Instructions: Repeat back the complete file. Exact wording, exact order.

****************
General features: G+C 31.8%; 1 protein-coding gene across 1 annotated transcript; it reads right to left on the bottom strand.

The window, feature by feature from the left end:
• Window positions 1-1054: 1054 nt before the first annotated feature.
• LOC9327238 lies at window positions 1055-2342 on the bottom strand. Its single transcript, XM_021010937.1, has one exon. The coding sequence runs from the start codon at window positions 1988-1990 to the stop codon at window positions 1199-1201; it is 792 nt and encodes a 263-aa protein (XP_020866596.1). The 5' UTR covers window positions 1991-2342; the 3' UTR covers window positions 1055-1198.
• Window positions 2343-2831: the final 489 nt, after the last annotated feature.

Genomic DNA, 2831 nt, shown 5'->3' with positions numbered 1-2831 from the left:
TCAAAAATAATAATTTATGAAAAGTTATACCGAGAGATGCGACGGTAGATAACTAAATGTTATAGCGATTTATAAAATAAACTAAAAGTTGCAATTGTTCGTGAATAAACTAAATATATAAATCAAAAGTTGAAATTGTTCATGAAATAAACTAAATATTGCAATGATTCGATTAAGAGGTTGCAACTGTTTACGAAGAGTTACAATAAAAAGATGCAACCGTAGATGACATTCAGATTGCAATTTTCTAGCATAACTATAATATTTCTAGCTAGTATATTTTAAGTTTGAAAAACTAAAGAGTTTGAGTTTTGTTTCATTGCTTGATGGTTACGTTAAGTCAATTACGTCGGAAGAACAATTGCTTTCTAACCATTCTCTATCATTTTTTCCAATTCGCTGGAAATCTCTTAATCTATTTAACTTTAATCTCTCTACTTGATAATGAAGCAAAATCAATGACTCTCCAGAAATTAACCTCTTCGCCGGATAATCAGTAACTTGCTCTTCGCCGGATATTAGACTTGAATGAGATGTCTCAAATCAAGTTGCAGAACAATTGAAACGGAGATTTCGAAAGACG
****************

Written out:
General features: G+C 31.8%; 1 protein-coding gene across 1 annotated transcript; it reads right to left on the bottom strand.

The window, feature by feature from the left end:
• Window positions 1-1054: 1054 nt before the first annotated feature.
• LOC9327238 lies at window positions 1055-2342 on the bottom strand. Its single transcript, XM_021010937.1, has one exon. The coding sequence runs from the start codon at window positions 1988-1990 to the stop codon at window positions 1199-1201; it is 792 nt and encodes a 263-aa protein (XP_020866596.1). The 5' UTR covers window positions 1991-2342; the 3' UTR covers window positions 1055-1198.
• Window positions 2343-2831: the final 489 nt, after the last annotated feature.

Genomic DNA, 2831 nt, shown 5'->3' with positions numbered 1-2831 from the left:
TCAAAAATAATAATTTATGAAAAGTTATACCGAGAGATGCGACGGTAGATAACTAAATGTTATAGCGATTTATAAAATAAACTAAAAGTTGCAATTGTTCGTGAATAAACTAAATATATAAATCAAAAGTTGAAATTGTTCATGAAATAAACTAAATATTGCAATGATTCGATTAAGAGGTTGCAACTGTTTACGAAGAGTTACAATAAAAAGATGCAACCGTAGATGACATTCAGATTGCAATTTTCTAGCATAACTATAATATTTCTAGCTAGTATATTTTAAGTTTGAAAAACTAAAGAGTTTGAGTTTTGTTTCATTGCTTGATGGTTACGTTAAGTCAATTACGTCGGAAGAACAATTGCTTTCTAACCATTCTCTATCATTTTTTCCAATTCGCTGGAAATCTCTTAATCTATTTAACTTTAATCTCTCTACTTGATAATGAAGCAAAATCAATGACTCTCCAGAAATTAACCTCTTCGCCGGATAATCAGTAACTTGCTCTTCGCCGGATATTAGACTTGAATGAGATGTCTCAAATCAAGTTGCAGAACAATTGAAACGGAGATTTCGAAAGACG